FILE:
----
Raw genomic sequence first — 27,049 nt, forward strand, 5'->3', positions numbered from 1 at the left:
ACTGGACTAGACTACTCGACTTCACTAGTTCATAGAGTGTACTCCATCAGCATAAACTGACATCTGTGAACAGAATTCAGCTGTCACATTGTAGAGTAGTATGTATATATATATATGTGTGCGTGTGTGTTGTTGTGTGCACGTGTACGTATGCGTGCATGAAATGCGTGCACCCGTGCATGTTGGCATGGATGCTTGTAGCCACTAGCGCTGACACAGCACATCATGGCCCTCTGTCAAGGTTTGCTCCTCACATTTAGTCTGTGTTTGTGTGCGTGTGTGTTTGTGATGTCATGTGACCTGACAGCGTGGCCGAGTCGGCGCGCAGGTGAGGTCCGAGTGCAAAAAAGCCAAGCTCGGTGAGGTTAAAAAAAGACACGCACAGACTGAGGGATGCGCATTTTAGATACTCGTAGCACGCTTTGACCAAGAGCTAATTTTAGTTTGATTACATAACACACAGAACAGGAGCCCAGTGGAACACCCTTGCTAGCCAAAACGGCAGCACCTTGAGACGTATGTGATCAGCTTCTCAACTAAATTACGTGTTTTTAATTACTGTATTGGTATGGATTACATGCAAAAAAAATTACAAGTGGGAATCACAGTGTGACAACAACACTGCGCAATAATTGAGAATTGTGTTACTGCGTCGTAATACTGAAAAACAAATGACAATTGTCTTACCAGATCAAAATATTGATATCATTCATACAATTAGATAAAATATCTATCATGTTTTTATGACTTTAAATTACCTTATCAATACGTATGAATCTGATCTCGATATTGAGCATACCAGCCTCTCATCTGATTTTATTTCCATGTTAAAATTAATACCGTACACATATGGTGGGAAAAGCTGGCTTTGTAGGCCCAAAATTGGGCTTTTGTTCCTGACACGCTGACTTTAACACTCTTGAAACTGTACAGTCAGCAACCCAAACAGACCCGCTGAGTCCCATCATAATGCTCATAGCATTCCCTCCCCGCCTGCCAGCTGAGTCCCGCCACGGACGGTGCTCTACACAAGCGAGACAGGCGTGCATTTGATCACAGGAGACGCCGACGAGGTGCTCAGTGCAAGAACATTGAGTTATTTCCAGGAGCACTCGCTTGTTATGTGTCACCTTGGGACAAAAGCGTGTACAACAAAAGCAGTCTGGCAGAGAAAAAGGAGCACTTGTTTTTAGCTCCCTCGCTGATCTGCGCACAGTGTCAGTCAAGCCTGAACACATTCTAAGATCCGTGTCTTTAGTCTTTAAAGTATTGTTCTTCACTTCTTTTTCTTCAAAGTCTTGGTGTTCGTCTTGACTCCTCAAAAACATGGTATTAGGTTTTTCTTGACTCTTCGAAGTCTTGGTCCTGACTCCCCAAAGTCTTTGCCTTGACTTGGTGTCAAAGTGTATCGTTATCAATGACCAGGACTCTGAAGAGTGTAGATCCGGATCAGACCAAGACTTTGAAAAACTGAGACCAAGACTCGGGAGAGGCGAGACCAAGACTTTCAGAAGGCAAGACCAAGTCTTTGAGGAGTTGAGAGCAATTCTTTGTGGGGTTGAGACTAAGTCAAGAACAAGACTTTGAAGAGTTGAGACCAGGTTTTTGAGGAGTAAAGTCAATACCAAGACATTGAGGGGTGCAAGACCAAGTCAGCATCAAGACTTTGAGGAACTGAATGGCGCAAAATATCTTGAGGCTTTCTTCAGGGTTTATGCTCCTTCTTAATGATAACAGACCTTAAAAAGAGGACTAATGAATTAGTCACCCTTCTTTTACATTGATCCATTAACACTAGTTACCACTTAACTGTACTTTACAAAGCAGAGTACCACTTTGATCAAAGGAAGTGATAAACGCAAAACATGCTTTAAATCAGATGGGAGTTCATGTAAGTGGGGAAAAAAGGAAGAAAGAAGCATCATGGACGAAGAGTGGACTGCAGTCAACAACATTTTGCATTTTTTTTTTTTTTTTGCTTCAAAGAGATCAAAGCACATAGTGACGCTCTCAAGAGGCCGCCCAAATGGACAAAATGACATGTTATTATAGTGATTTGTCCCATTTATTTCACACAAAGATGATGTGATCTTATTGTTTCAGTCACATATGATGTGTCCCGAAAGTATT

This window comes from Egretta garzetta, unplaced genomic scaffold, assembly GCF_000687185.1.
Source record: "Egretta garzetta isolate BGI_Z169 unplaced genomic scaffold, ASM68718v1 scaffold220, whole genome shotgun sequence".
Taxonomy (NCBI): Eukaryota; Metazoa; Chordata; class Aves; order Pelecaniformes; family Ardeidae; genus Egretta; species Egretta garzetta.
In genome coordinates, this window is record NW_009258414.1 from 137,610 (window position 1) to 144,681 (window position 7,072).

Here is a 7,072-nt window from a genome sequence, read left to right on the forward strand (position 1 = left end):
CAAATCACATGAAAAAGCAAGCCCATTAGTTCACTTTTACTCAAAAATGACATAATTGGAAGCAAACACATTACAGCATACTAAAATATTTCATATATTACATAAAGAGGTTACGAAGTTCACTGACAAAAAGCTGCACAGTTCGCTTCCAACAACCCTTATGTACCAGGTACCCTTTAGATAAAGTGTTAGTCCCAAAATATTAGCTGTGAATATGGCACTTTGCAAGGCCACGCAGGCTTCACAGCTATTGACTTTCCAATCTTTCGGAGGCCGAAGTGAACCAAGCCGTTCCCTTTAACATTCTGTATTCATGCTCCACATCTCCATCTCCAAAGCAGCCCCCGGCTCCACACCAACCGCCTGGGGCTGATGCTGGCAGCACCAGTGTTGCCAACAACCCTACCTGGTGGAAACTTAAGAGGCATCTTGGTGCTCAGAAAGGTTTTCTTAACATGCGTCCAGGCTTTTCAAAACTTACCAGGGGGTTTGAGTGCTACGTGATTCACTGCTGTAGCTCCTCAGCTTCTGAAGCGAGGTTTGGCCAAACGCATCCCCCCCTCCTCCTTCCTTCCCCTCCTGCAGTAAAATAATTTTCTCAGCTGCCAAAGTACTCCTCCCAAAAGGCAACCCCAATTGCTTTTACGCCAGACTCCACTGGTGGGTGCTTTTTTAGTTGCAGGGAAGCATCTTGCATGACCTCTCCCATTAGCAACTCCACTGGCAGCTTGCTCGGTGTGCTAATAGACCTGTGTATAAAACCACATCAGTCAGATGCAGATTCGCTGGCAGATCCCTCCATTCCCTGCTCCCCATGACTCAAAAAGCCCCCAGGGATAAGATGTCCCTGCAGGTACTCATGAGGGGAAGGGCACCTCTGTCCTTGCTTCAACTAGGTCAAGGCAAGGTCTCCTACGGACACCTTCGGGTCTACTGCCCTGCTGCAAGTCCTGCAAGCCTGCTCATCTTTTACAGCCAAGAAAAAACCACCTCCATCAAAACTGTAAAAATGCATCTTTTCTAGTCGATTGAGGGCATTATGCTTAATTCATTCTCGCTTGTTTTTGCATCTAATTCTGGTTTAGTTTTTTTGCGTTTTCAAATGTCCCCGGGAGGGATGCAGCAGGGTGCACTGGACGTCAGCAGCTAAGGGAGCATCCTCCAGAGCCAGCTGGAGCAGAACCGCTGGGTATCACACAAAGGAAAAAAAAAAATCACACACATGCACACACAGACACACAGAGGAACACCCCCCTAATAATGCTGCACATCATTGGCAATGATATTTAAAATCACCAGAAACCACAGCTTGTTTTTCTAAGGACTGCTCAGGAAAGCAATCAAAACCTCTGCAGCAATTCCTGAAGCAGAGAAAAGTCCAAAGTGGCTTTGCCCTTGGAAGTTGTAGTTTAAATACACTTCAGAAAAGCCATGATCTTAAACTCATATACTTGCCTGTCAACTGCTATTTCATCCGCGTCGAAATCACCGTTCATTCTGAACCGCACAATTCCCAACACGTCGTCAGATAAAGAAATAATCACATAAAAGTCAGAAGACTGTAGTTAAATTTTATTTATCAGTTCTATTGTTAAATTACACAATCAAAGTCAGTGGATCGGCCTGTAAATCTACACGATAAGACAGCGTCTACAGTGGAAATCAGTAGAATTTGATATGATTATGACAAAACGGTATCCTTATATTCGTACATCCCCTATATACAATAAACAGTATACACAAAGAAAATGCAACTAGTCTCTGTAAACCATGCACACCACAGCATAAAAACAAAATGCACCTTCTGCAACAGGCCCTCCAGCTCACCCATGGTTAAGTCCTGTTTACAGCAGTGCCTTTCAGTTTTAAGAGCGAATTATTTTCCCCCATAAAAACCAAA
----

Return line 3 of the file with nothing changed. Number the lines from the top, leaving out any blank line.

This window comes from Egretta garzetta, unplaced genomic scaffold, assembly GCF_000687185.1.